Scope and Method of Study. The purpose of this study was to evaluate whether the word level composition of curriculum-based measurement reading passages significantly impacted the oral reading fluency performance of at-risk readers. Specifically, the impact of high-frequency and decodable words was evaluated on first-, second-, and third-grade students' absolute reading rate and growth profiles. In the current study, passages containing significantly different levels of high-frequency and decodable words were administered to two groups of students eight times over the course of four weeks. Students read aloud from the passages for one minute and words correct per minute were calculated. Findings and Conclusions. Results from a mixed-model repeated-measures analysis of variance indicated that the percentage of high-frequency and decodable words did not significantly impact either absolute reading rate or reading growth profiles. Visual inspection of grade level data suggested that differences might exist in the reading performance of students who read from the high-frequency and those who read from decodable passages; however, insufficient power prevented statistical analyses of these grade-level differences. Implications for practice and future research are discussed.Levels four through seven are deemed within the moderate difficulty level, and include silent ae endings, double vowels, ... Extensive debate continues as to the necessity of decodable text within the classroom (Allington, 1997; Beck, 1997, anbsp;...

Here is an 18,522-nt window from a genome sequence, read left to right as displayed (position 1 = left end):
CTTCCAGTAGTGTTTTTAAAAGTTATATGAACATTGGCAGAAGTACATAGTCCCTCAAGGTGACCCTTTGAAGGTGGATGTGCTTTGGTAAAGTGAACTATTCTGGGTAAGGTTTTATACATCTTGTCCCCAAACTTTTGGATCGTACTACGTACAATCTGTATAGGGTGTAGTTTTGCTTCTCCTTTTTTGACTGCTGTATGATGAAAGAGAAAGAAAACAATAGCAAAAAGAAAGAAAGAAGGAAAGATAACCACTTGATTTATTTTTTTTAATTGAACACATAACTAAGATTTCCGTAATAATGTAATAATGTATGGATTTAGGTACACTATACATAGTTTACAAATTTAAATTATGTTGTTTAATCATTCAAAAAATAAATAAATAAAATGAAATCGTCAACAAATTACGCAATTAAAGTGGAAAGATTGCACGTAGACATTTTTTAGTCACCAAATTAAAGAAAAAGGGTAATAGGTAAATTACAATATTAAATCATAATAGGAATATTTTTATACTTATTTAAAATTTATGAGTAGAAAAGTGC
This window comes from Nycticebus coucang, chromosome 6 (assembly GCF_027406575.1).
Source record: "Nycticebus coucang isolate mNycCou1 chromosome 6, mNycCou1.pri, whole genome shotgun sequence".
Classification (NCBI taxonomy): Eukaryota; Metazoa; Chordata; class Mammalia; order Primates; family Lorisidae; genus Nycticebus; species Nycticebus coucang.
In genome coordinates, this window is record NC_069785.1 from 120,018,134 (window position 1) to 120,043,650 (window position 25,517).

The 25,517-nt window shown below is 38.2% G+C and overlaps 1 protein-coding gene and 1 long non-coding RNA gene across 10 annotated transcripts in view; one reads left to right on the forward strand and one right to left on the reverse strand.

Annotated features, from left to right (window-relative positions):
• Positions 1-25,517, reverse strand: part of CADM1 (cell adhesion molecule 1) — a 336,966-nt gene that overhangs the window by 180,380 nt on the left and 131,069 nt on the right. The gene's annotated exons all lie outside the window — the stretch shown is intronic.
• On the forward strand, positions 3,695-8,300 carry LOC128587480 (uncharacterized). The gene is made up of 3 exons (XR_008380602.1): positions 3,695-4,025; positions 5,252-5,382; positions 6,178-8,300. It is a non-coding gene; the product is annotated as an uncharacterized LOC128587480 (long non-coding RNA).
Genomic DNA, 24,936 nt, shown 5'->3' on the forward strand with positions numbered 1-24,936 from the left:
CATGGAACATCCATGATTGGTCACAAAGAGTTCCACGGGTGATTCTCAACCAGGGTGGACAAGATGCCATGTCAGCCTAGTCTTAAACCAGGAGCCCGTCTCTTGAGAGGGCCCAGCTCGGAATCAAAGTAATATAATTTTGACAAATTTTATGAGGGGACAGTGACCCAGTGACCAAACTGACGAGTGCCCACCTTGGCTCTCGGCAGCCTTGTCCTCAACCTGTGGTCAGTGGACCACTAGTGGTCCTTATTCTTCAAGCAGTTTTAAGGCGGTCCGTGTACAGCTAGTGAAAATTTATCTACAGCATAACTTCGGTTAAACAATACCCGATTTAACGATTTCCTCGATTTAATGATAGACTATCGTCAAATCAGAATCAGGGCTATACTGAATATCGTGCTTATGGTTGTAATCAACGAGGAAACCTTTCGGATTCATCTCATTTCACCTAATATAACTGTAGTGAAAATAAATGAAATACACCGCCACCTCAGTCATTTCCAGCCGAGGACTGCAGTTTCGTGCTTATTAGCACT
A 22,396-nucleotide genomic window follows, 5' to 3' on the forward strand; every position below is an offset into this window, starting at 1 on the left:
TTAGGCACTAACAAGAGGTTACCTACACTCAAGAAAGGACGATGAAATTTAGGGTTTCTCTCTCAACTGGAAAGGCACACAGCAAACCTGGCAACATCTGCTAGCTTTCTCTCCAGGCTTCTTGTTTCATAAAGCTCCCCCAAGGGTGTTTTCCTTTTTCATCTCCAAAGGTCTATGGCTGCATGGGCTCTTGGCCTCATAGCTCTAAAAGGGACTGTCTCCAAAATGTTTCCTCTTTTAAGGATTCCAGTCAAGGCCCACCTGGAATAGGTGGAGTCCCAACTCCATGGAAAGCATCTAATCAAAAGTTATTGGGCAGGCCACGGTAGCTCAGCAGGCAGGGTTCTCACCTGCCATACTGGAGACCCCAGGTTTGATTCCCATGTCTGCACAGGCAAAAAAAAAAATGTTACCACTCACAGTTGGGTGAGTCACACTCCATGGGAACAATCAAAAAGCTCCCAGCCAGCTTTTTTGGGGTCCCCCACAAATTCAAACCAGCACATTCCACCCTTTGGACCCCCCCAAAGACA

|Title||:||The Effects of Decodability and High-frequency Words on Curriculum-based Measurement Oral Reading Fluency Outcomes for At-risk Students|
|Author||:||Staci Kanoelani Cumming|
|Publisher||:||ProQuest - 2008|